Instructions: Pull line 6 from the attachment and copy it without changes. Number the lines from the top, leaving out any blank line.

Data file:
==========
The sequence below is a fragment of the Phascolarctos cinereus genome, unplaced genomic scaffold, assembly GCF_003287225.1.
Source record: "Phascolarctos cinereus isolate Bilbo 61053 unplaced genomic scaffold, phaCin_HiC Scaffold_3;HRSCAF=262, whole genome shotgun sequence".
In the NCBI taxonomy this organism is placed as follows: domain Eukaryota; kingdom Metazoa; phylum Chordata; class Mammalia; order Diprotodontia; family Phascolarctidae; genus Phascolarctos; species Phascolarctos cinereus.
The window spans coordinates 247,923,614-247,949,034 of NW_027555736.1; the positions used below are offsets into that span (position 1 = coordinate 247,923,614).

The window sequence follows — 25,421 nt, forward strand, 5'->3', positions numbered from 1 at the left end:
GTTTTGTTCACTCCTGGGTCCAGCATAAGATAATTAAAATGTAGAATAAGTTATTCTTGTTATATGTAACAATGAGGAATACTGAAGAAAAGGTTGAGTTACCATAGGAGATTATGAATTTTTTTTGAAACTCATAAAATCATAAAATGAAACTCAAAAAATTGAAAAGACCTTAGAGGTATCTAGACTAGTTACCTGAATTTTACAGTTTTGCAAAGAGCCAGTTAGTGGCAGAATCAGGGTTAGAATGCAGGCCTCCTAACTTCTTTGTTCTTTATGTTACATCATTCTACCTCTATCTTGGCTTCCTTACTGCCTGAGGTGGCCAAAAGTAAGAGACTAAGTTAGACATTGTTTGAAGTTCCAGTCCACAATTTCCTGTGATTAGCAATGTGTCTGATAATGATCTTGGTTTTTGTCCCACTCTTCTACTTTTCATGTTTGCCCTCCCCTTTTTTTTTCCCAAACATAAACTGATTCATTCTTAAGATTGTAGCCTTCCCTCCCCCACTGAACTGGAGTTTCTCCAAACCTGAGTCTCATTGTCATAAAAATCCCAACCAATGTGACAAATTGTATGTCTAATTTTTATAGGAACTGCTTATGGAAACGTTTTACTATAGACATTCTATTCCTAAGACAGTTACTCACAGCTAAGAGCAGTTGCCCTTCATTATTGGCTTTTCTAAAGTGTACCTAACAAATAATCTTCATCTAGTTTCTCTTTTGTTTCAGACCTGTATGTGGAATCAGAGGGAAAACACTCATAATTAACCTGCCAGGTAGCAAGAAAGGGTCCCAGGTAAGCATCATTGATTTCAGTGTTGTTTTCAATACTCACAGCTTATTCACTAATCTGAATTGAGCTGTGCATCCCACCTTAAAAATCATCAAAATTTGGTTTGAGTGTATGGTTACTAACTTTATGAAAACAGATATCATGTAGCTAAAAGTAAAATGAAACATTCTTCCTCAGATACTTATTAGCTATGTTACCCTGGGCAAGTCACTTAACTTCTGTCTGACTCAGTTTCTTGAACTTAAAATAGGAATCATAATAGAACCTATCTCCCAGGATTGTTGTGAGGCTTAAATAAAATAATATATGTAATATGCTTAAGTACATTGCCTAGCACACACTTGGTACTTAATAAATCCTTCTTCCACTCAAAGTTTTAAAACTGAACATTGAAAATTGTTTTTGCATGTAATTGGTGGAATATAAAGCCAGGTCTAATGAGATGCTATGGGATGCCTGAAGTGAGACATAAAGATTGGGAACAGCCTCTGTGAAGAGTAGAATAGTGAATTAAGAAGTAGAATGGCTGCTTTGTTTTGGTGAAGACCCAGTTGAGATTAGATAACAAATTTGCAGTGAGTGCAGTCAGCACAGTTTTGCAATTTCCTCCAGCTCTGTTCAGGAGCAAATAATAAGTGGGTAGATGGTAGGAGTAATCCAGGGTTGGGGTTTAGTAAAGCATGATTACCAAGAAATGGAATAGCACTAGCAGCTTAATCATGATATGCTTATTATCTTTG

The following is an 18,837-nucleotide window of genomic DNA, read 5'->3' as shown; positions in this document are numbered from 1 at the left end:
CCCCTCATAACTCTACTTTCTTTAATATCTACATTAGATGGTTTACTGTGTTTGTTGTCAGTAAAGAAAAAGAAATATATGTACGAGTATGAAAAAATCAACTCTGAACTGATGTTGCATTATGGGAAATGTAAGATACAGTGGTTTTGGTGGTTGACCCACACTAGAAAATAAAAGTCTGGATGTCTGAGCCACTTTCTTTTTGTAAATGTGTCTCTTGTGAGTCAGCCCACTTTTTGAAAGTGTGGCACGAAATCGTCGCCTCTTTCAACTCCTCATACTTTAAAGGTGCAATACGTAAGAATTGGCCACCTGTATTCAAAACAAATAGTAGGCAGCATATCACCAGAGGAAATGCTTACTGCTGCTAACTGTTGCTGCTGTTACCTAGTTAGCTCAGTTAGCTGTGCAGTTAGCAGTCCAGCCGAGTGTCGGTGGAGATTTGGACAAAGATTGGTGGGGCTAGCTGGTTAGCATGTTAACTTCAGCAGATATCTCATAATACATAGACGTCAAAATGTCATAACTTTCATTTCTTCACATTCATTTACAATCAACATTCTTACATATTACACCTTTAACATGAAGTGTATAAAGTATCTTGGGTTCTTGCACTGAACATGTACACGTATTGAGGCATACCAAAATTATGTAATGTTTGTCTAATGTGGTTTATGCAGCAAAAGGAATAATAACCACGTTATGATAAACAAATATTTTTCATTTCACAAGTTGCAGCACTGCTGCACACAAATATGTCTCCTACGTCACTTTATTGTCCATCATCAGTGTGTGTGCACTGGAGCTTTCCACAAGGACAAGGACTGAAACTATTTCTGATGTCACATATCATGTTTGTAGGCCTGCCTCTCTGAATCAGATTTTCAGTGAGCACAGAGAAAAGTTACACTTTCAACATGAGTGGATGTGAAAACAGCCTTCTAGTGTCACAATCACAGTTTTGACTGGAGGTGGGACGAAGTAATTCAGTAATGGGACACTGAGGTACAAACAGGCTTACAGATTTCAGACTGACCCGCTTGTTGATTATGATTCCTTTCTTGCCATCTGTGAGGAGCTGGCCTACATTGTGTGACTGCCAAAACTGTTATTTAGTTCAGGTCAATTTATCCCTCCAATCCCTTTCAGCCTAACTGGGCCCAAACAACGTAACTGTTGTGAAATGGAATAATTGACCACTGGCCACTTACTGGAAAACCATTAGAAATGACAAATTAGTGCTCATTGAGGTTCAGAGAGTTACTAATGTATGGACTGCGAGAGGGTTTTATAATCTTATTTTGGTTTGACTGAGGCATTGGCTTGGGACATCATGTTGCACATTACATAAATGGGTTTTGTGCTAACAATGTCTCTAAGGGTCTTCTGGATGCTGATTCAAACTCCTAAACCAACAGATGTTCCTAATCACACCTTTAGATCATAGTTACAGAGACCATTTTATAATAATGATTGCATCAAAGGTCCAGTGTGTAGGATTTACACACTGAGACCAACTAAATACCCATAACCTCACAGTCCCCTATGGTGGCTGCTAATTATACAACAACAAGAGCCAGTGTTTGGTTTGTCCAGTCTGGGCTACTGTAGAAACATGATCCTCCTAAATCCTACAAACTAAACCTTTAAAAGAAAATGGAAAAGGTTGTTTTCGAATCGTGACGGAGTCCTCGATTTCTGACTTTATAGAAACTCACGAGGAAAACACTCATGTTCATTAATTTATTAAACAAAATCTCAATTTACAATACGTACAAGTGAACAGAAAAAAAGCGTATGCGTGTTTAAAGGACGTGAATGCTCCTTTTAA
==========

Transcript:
GTTTTGTTCACTCCTGGGTCCAGCATAAGATAATTAAAATGTAGAATAAGTTATTCTTGTTATATGTAACAATGAGGAATACTGAAGAAAAGGTTGAGTTACCATAGGAGATTATGAATTTTTTTTGAAACTCATAAAATCATAAAATGAAACTCAAAAAATTGAAAAGACCTTAGAGGTATCTAGACTAGTTACCTGAATTTTACAGTTTTGCAAAGAGCCAGTTAGTGGCAGAATCAGGGTTAGAATGCAGGCCTCCTAACTTCTTTGTTCTTTATGTTACATCATTCTACCTCTATCTTGGCTTCCTTACTGCCTGAGGTGGCCAAAAGTAAGAGACTAAGTTAGACATTGTTTGAAGTTCCAGTCCACAATTTCCTGTGATTAGCAATGTGTCTGATAATGATCTTGGTTTTTGTCCCACTCTTCTACTTTTCATGTTTGCCCTCCCCTTTTTTTTTCCCAAACATAAACTGATTCATTCTTAAGATTGTAGCCTTCCCTCCCCCACTGAACTGGAGTTTCTCCAAACCTGAGTCTCATTGTCATAAAAATCCCAACCAATGTGACAAATTGTATGTCTAATTTTTATAGGAACTGCTTATGGAAACGTTTTACTATAGACATTCTATTCCTAAGACAGTTACTCACAGCTAAGAGCAGTTGCCCTTCATTATTGGCTTTTCTAAAGTGTACCTAACAAATAATCTTCATCTAGTTTCTCTTTTGTTTCAGACCTGTATGTGGAATCAGAGGGAAAACACTCATAATTAACCTGCCAGGTAGCAAGAAAGGGTCCCAGGTAAGCATCATTGATTTCAGTGTTGTTTTCAATACTCACAGCTTATTCACTAATCTGAATTGAGCTGTGCATCCCACCTTAAAAATCATCAAAATTTGGTTTGAGTGTATGGTTACTAACTTTATGAAAACAGATATCATGTAGCTAAAAGTAAAATGAAACATTCTTCCTCAGATACTTATTAGCTATGTTACCCTGGGCAAGTCACTTAACTTCTGTCTGACTCAGTTTCTTGAACTTAAAATAGGAATCATAATAGAACCTATCTCCCAGGATTGTTGTGAGGCTTAAATAAAATAATATATGTAATATGCTTAAGTACATTGCCTAGCACACACTTGGTACTTAATAAATCCTTCTTCCACTCAAAGTTTTAAAACTGAACATTGAAAATTGTTTTTGCATGTAATTGGTGGAATATAAAGCCAGGTCTAATGAGATGCTATGGGATGCCTGAAGTGAGACATAAAGATTGGGAACAGCCTCTGTGAAGAGTAGAATAGTGAATTAAGAAGTAGAATGGCTGCTTTGTTTTGGTGAAGACCCAGTTGAGATTAGATAACAAATTTGCAGTGAGTGCAGTCAGCACAGTTTTGCAATTTCCTCCAGCTCTGTTCAGGAGCAAATAATAAGTGGGTAGATGGTAGGAGTAATCCAGGGTTGGGGTTTAGTAAAGCATGATTACCAAGAAATGGAATAGCACTAGCAGCTTAATCATGATATGCTTATTATCTTTG